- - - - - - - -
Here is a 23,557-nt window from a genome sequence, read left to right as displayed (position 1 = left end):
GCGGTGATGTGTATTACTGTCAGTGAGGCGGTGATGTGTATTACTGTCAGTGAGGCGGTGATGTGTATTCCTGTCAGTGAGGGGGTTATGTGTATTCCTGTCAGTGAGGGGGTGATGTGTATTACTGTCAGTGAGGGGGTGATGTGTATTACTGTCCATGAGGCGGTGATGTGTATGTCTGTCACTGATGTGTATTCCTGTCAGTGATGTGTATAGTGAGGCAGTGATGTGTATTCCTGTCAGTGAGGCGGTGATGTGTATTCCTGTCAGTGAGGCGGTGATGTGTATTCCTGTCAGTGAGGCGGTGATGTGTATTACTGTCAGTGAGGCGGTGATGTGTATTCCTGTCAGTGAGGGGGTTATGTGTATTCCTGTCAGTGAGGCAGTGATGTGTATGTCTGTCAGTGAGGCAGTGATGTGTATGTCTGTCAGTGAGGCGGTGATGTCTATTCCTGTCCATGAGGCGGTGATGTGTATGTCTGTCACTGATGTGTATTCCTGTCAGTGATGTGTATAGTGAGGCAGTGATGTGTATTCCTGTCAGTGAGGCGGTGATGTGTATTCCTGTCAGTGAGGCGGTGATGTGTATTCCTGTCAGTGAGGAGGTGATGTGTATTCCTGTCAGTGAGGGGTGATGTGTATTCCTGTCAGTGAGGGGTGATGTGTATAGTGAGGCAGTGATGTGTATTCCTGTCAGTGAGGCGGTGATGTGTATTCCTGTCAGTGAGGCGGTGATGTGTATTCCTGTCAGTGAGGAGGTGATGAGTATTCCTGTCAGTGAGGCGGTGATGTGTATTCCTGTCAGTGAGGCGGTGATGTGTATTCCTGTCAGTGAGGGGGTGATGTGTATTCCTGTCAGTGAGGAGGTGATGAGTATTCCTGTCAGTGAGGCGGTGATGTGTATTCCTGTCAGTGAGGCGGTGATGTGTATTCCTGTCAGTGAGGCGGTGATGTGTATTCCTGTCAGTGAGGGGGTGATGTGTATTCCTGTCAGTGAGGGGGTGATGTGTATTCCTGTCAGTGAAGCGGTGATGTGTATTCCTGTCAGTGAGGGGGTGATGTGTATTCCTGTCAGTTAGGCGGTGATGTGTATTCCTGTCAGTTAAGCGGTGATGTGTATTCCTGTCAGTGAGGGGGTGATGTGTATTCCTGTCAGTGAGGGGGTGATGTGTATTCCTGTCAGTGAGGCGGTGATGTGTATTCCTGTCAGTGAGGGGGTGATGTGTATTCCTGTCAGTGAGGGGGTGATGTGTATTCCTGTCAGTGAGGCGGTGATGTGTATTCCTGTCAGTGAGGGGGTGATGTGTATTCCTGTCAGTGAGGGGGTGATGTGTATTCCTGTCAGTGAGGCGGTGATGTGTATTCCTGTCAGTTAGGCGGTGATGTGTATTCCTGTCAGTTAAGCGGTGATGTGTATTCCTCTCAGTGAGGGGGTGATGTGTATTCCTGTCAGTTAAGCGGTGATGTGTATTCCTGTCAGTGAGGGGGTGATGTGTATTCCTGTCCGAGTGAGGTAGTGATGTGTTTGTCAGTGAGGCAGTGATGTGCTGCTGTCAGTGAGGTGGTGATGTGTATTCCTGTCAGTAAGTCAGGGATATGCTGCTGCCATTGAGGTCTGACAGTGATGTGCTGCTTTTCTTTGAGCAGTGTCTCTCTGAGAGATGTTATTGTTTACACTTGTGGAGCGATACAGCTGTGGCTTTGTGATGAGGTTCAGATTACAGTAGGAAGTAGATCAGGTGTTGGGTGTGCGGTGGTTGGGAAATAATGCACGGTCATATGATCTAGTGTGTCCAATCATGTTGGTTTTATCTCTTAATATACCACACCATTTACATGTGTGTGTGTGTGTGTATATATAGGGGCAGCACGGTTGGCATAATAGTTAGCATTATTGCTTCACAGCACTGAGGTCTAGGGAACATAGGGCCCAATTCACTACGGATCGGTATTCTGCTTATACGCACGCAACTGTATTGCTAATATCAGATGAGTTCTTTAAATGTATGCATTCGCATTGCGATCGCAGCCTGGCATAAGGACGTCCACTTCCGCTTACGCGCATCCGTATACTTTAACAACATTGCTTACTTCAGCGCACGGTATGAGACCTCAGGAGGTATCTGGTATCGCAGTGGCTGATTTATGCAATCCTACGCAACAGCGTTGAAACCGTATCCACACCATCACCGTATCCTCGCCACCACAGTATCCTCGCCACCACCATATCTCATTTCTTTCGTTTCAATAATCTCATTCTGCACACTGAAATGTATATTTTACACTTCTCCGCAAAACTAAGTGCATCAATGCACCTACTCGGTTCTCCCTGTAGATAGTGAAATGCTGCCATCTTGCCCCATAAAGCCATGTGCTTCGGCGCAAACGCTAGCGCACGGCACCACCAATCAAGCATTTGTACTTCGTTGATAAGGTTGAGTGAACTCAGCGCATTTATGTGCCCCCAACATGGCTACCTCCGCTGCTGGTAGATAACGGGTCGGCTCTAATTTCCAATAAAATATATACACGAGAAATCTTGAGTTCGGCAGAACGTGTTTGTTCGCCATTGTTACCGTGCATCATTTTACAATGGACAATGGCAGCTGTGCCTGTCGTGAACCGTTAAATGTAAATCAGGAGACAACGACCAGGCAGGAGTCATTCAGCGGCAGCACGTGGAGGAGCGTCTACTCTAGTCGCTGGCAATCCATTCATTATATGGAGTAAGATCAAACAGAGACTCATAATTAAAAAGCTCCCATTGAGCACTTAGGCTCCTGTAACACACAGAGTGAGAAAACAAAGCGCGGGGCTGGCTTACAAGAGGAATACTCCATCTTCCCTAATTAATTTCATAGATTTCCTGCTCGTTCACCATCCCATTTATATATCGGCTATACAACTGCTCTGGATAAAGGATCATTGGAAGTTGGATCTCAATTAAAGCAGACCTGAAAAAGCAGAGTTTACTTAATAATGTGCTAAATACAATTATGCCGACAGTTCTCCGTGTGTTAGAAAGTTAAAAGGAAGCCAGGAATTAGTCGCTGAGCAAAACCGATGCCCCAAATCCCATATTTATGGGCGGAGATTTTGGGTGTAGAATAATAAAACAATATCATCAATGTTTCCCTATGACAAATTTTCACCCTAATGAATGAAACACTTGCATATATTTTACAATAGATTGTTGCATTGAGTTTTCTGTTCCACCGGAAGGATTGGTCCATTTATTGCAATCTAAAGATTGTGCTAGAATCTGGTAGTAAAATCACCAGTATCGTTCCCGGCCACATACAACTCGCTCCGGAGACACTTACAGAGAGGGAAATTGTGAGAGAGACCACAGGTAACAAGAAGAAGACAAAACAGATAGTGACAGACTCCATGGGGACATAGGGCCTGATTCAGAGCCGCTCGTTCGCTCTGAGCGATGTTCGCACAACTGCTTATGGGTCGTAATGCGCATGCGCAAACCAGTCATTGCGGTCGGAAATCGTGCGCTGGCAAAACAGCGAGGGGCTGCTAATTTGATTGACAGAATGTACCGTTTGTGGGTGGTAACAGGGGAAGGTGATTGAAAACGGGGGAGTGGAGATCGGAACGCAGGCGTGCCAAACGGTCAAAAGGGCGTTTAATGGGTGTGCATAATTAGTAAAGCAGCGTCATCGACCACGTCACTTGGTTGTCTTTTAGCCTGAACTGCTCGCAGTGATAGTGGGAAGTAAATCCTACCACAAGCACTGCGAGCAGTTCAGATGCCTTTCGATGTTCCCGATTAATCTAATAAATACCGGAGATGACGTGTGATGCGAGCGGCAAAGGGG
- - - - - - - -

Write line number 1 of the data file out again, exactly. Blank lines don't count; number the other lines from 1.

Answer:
Here is a 23,557-nt window from a genome sequence, read left to right as displayed (position 1 = left end):